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VIRTUAL - In the Footsteps of Roman Soldiers: Excavations at Vindolanda and the Archaeological Landscape of Hadrian’s Wall
March 1, 2022 @ 7:30 pm CST Central Time
This is an online event.
Sponsored by: Archaeological Institute of America
AIA Society: Western Illinois (Monmouth)
Lecturer: Elizabeth M. Greene
In the past few decades the Roman fort at Vindolanda has had some of the most extraordinary finds from the northern frontier of the Roman Empire that have truly changed our understanding of life in the Roman army. The site lies near Hadrian’s Wall in a remote countryside in Northumberland, England and was part of the original frontier line in this location in the late first century CE. Decades of excavation at the site have given us an extraordinary view into the lives of soldiers living in this frontier region. Elizabeth Greene has excavated at Vindolanda since 2002, directing trenches in new areas of the site for several years, and will give a presentation focusing on the recent excavations and new hypotheses from this work. Highlights of the presentation concentrate on the extraordinary finds from the site, including Roman shoes, numerous inscriptions and artifacts, as well as the unparalleled corpus of writing tablets (letters and military records), to reveal what life was like on the edge of the Roman empire and how the site has changed many accepted views of life in the Roman army.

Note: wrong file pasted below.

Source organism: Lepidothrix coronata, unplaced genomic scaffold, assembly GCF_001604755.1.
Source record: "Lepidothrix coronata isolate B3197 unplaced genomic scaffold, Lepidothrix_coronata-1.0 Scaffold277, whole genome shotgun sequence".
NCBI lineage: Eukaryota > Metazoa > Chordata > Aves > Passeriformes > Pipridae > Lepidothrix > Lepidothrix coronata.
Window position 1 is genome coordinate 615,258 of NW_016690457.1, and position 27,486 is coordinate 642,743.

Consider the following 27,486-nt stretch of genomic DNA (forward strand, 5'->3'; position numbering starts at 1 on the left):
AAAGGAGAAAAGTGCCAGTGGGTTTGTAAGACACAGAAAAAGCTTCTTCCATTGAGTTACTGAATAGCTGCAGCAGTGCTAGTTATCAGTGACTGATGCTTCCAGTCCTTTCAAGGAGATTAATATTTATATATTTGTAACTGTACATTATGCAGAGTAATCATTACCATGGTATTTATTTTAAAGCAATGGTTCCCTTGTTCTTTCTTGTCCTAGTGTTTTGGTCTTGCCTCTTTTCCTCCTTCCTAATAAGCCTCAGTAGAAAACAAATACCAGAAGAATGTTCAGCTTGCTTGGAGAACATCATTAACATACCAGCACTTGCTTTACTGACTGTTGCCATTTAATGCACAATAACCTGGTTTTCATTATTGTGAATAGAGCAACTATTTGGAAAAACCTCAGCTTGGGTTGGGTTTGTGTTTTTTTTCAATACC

Short bibliography and/or website on lecture topic:
Birley, R. 2009. Vindolanda: A Roman Frontier Fort on Hadrian’s Wall (Stroud: Amberley Publishing)
Birley, A.R. 2002. Garrison Life at Vindolanda: A Band of Brothers (Gloucestershire: Tempus)
Breeze, D. and B. Dobson. Hadrian’s Wall (Several editions) (London: Penguin)
Greene, E.M. and A. Meyer. 2017. “The North Field excavations at Vindolanda: Preliminary report on the 2009-14 exploratory field seasons,” Mouseion Series III, Vol. 14: 197-251.
A. Birley, A. Meyer, E.M. Greene. 2016. “Recent Discoveries in the Fort and Extramural Settlement at Vindolanda: Excavations from 2009–2015,” Britannia 47: 243-252.